For Immediate Release
August 8, 2007
Jonathan Rosen or Tim Bradley, BerlinRosen Public Affairs (646) 452–5637 / (314) 440–9936
Justin Levitt, Brennan Center for Justice, (212) 992–8158
North Carolina Legislature Overturns Matching Restriction on Voter Registration
Governor’s Signature Would Repeal Registration Rule and Help Thousands Register and Vote
Raleigh, NC – Today voting rights advocates in North Carolina and across the country called on Governor Easley to sign a voter registration law removing obstacles that would have prevented thousands of North Carolina citizens from successfully registering to vote, including voters using the new same-day registration procedure. The call came immediately following the overwhelming approval of the legislation in both chambers of the state legislature late last week.
In an election reform bill that passed the Senate 44–4 and the House 101–1, the General Assembly scrapped an existing policy rejecting new voter registrations from citizens if even a single letter of their personal information on their registration card did not match their personal information in state motor vehicle and Social Security databases.
In March, 2006, the Brennan Center for Justice at NYU School of Law found that states depending entirely on Department of Motor Vehicles (DMV) and Social Security Administration databases to verify information on voter registration forms could create unwarranted hurdles to registration that could disenfranchise as many as 1-in-5 new voters.
The federal Help America Vote Act requires states to maintain statewide lists of registered voters. In 2006 the Brennan Center found that a handful of states – including North Carolina – had misconstrued the law, refusing to place eligible citizens on the rolls unless their registration information “matches” data in the state motor vehicle or Social Security systems.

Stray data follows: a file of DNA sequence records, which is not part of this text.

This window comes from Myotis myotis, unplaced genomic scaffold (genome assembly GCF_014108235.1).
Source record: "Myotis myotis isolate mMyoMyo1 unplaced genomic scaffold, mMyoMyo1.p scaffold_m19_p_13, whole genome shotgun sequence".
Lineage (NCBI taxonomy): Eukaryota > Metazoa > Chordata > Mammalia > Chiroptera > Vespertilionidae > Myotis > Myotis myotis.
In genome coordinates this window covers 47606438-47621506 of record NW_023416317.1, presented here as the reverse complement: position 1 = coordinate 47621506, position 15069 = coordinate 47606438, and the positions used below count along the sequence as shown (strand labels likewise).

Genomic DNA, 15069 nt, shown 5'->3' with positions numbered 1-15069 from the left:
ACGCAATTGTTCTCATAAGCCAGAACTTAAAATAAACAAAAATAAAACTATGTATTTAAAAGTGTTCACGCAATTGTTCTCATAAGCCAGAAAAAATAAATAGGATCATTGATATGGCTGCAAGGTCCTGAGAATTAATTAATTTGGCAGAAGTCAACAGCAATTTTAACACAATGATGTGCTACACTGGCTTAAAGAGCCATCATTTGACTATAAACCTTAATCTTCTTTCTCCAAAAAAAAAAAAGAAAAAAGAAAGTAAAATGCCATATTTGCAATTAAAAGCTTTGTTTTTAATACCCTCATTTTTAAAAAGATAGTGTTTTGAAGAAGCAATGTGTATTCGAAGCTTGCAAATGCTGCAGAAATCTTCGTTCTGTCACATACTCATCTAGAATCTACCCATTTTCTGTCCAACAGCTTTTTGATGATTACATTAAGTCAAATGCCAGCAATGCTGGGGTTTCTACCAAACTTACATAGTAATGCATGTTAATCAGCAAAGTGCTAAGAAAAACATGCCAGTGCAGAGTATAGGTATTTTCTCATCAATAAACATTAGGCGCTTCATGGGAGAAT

This matching requirement causes problems for eligible voters, especially in trying to match registration forms with Social Security information. A citizen registering as “Bill” might not “match” if his Social Security number is issued under “William”; a woman’s married name might not match against a database that has her maiden name. Common data entry errors also cause matches to fail. According to Brennan Center court documents in a 2006 Washington State case, one woman was barred from the rolls when her birthday was mistakenly entered into the system as “1976” instead of “1975”.
Washington State has now reversed that policy. Advocacy efforts have also borne fruit in other states, including California, Maryland, Pennsylvania, and under a policy announced by the Secretary of State just before the 2006 election, Texas. North Carolina would now become the latest state to remove the barrier.
Voting rights advocates in North Carolina and across the country praised the General Assembly for repealing the policy and urged the Governor to bring North Carolina into line with the overwhelming majority of states that have rejected “no match, no vote” policies.
“The General Assembly’s action complies with the requirements of federal law and puts the Governor one step away from ensuring that thousands of eligible North Carolina citizens are able to register and vote,” said Justin Levitt, Counsel at the Brennan Center and author of Making the List: Database Matching and Verification Processes for Voter Registration.
“We applaud the State Board of Elections and the legislature for making some vital changes that will protect the right to vote for certain eligible voters,” stated Jo-Anne Chasnow, policy director for Project Vote’s election administration program.
“Last week’s decision by the General Assembly will prevent tens of thousands of eligible voters from being disenfranchised on election day, and we look forward to the Governor throwing his full support behind it,” said Joyce McCloy, Coordinator of the North Carolina Coalition for Verified Voting.